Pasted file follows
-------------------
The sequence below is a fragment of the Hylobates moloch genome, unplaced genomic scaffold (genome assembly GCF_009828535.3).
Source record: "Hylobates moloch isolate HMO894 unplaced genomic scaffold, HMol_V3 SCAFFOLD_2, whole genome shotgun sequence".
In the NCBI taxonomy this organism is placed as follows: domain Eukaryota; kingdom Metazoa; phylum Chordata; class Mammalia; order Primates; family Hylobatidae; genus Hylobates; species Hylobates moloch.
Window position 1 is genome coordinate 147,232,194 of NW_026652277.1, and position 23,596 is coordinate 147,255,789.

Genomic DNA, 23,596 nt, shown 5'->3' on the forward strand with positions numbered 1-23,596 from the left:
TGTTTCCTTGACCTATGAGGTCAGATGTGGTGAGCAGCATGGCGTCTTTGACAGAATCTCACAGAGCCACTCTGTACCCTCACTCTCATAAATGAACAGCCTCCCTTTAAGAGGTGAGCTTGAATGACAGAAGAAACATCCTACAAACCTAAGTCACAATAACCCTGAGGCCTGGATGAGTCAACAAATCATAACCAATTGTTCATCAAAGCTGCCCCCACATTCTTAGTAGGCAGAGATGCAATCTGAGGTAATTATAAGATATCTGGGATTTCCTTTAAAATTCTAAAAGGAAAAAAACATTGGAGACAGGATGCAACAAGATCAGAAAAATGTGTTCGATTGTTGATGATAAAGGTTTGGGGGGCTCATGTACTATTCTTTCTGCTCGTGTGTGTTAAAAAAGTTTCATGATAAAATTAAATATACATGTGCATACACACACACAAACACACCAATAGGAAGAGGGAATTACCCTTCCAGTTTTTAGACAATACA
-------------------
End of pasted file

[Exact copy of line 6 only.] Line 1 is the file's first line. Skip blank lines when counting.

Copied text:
TGTTTCCTTGACCTATGAGGTCAGATGTGGTGAGCAGCATGGCGTCTTTGACAGAATCTCACAGAGCCACTCTGTACCCTCACTCTCATAAATGAACAGCCTCCCTTTAAGAGGTGAGCTTGAATGACAGAAGAAACATCCTACAAACCTAAGTCACAATAACCCTGAGGCCTGGATGAGTCAACAAATCATAACCAATTGTTCATCAAAGCTGCCCCCACATTCTTAGTAGGCAGAGATGCAATCTGAGGTAATTATAAGATATCTGGGATTTCCTTTAAAATTCTAAAAGGAAAAAAACATTGGAGACAGGATGCAACAAGATCAGAAAAATGTGTTCGATTGTTGATGATAAAGGTTTGGGGGGCTCATGTACTATTCTTTCTGCTCGTGTGTGTTAAAAAAGTTTCATGATAAAATTAAATATACATGTGCATACACACACACAAACACACCAATAGGAAGAGGGAATTACCCTTCCAGTTTTTAGACAATACA